Manchester City cannot be sure what result they will pick up at Stamford Bridge but they already know that it will matter.
Every result is important but some are more significant than others in a 38-game season where, for example, losing at Tottenham or Liverpool doesn’t necessarily mean you won’t win the title. During Pep Guardiola’s tenure at the Etihad, Chelsea away without fail has been one of the most significant games.
Back in 2017, the Blues were beaten by Antonio Conte’s runaway champions. It was a pretty even contest but the Londoners were just slightly better in a match that was also notable for Willy Caballero playing in goal – a sign that the Claudio Bravo gamble had failed and City would need to head into the transfer market again unless the manager wanted to reconsider his opinion of Joe Hart (which he didn’t).
Six months later came that famously thumping Kevin De Bruyne winner, the goal that made for a raucous away dressing room and sent belief soaring through a team that would go on to smash a number of Premier League records and win the league with an astonishing 100 points.
The next season was an outlier in the sense that City lost at Stamford Bridge but still won the title. Only just though.
Defeat to Maurizio Sarri’s side in December 2018 was their first of the season but triggered three losses in that month to leave them trailing leaders Liverpool heading into the second half of the campaign; only a sensational run of 14 straight victories saw the Blues pip Jurgen Klopp’s men by a single point in a title race of the highest quality.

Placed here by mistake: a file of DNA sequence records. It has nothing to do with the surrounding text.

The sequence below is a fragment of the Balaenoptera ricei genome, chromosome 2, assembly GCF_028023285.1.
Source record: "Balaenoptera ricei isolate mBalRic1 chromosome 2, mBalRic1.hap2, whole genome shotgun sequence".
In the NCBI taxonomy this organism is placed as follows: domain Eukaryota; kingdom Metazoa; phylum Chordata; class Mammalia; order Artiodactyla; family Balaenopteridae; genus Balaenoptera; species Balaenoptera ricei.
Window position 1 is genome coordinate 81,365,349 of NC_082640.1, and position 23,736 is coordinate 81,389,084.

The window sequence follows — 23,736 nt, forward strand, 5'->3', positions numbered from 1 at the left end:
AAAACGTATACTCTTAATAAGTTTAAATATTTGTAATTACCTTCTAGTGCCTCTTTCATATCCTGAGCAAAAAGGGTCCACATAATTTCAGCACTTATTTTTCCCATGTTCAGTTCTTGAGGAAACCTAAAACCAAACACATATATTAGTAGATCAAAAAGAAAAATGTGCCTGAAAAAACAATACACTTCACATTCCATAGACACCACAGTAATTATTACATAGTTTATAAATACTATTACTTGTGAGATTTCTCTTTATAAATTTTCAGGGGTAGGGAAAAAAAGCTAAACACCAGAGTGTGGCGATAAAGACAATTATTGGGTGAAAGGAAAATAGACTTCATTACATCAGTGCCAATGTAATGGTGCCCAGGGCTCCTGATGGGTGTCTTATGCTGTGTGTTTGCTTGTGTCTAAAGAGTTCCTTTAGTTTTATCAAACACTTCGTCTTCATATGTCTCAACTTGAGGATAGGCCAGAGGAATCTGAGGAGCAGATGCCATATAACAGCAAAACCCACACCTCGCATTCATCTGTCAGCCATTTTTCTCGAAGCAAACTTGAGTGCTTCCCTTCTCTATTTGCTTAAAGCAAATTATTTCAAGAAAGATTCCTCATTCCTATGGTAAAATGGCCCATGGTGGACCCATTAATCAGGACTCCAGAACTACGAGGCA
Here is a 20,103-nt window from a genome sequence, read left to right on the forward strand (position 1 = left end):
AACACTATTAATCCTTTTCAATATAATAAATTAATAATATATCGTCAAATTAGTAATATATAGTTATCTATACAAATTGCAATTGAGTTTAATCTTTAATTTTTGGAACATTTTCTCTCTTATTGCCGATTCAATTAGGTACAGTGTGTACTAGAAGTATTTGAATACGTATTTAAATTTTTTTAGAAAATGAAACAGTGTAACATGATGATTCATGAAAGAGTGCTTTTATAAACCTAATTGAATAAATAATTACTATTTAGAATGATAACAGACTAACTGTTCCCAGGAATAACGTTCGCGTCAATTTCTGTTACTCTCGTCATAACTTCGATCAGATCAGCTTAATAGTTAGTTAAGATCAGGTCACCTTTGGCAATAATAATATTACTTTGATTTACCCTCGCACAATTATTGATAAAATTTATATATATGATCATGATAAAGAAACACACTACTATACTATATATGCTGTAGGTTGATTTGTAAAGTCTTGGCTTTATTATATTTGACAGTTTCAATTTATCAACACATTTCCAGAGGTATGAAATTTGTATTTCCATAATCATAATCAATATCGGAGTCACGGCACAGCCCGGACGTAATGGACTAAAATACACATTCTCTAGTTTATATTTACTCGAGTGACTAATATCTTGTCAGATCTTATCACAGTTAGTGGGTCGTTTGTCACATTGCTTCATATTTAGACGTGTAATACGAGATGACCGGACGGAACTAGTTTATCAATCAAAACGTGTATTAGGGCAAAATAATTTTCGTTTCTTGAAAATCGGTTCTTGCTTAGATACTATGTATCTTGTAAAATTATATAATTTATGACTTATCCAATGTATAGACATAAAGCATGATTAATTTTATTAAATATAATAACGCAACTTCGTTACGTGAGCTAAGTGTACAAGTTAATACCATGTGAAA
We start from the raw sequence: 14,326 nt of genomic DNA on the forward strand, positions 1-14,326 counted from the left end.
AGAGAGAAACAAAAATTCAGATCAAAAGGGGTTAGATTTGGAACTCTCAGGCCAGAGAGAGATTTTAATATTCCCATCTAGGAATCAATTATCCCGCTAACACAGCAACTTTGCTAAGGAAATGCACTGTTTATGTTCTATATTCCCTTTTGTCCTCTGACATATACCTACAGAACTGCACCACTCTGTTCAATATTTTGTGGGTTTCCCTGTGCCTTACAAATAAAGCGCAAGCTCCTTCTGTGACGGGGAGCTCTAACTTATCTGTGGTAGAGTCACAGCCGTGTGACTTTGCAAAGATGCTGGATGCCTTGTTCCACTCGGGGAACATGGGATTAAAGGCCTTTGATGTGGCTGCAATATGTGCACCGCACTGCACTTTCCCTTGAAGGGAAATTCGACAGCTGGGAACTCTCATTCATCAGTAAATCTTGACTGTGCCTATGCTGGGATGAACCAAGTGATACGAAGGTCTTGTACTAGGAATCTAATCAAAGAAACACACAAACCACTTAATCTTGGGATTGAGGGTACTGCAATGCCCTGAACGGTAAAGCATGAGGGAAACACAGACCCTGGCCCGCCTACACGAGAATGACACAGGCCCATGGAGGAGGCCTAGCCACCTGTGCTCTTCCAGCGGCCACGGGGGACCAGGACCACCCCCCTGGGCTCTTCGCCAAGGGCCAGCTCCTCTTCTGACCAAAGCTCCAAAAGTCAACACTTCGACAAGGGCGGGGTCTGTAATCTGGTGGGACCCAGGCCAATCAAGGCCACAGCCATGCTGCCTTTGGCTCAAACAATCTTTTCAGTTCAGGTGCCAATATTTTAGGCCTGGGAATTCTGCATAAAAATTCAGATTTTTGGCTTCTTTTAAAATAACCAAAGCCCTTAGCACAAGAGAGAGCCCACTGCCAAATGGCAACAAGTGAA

Chelsea ultimately crowned Liverpool as champions the following season, defeating an erratic City when football returned after the lockdown to spark jubilation across Merseyside as Guardiola’s side were dethroned.
They were not in a healthy place going into their meeting at the beginning of January 2021 either. A match with Everton days earlier had to be cancelled because of a serious Covid outbreak in the City squad and they travelled down to West London missing eight first-team players.
A backs-to-the-wall performance of immense quality also saw the false nine tactic used that would prove so valuable to them over the next few months as they built up an unassailable lead at the top of the table. It would also play a part in Frank Lampard being sacked, paving the way for Thomas Tuchel to come in and turn their season around.
Having bested City in the FA Cup, the Premier League and the Champions League since then, and actually bought a quality centre-forward in the transfer market, Chelsea look to be in better shape heading into Saturday’s game. Trailing by three points going into the fixture, defeat will leave Guardiola’s group at a major disadvantage against a team many are tipping to win the league.
That will add to the pressure on City, but at least, unlike in Porto, there are no unknowns for the manager and his players. They know exactly how difficult it is to get a result at Stamford Bridge – especially with their injury problems – yet they have also got the shared experience of winning there. For all Tuchel has going for him, he cannot say that.
City may face stiffer competition this season, but nobody knows how to win the Premier League matches that matter like they do.